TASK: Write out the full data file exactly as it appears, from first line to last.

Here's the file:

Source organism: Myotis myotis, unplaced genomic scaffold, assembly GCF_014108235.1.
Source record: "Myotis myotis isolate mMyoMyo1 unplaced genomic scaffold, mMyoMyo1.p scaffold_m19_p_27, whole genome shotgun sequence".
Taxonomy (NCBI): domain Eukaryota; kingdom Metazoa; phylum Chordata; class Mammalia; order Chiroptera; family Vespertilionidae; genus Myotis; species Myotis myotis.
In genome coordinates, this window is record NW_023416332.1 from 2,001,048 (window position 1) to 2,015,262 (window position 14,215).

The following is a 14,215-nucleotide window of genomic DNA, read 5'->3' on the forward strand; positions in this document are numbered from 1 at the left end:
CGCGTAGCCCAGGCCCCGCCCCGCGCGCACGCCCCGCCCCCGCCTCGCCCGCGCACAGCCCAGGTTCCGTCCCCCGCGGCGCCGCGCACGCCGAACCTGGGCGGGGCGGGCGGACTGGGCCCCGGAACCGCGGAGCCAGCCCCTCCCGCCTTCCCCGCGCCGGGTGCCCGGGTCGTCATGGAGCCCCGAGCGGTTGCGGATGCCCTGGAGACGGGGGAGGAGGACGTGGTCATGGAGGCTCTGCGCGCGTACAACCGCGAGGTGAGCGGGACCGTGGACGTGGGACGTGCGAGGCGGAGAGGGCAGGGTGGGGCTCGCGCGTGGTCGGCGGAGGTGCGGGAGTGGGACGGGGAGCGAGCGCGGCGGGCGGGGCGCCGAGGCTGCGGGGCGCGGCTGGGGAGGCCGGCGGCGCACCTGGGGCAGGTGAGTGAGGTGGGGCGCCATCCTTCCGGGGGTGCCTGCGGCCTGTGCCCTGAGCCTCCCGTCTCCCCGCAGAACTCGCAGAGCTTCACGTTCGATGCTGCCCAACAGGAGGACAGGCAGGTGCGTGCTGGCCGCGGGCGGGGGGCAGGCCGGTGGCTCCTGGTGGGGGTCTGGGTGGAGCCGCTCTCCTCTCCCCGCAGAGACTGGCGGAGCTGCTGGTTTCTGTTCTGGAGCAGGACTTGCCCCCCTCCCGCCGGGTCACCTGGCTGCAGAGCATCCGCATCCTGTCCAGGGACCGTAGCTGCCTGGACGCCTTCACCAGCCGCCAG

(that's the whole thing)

Source organism: Myotis myotis, unplaced genomic scaffold, assembly GCF_014108235.1.
Source record: "Myotis myotis isolate mMyoMyo1 unplaced genomic scaffold, mMyoMyo1.p scaffold_m19_p_27, whole genome shotgun sequence".
Taxonomy (NCBI): domain Eukaryota; kingdom Metazoa; phylum Chordata; class Mammalia; order Chiroptera; family Vespertilionidae; genus Myotis; species Myotis myotis.
In genome coordinates, this window is record NW_023416332.1 from 2,001,048 (window position 1) to 2,015,262 (window position 14,215).

The following is a 14,215-nucleotide window of genomic DNA, read 5'->3' on the forward strand; positions in this document are numbered from 1 at the left end:
CGCGTAGCCCAGGCCCCGCCCCGCGCGCACGCCCCGCCCCCGCCTCGCCCGCGCACAGCCCAGGTTCCGTCCCCCGCGGCGCCGCGCACGCCGAACCTGGGCGGGGCGGGCGGACTGGGCCCCGGAACCGCGGAGCCAGCCCCTCCCGCCTTCCCCGCGCCGGGTGCCCGGGTCGTCATGGAGCCCCGAGCGGTTGCGGATGCCCTGGAGACGGGGGAGGAGGACGTGGTCATGGAGGCTCTGCGCGCGTACAACCGCGAGGTGAGCGGGACCGTGGACGTGGGACGTGCGAGGCGGAGAGGGCAGGGTGGGGCTCGCGCGTGGTCGGCGGAGGTGCGGGAGTGGGACGGGGAGCGAGCGCGGCGGGCGGGGCGCCGAGGCTGCGGGGCGCGGCTGGGGAGGCCGGCGGCGCACCTGGGGCAGGTGAGTGAGGTGGGGCGCCATCCTTCCGGGGGTGCCTGCGGCCTGTGCCCTGAGCCTCCCGTCTCCCCGCAGAACTCGCAGAGCTTCACGTTCGATGCTGCCCAACAGGAGGACAGGCAGGTGCGTGCTGGCCGCGGGCGGGGGGCAGGCCGGTGGCTCCTGGTGGGGGTCTGGGTGGAGCCGCTCTCCTCTCCCCGCAGAGACTGGCGGAGCTGCTGGTTTCTGTTCTGGAGCAGGACTTGCCCCCCTCCCGCCGGGTCACCTGGCTGCAGAGCATCCGCATCCTGTCCAGGGACCGTAGCTGCCTGGACGCCTTCACCAGCCGCCAG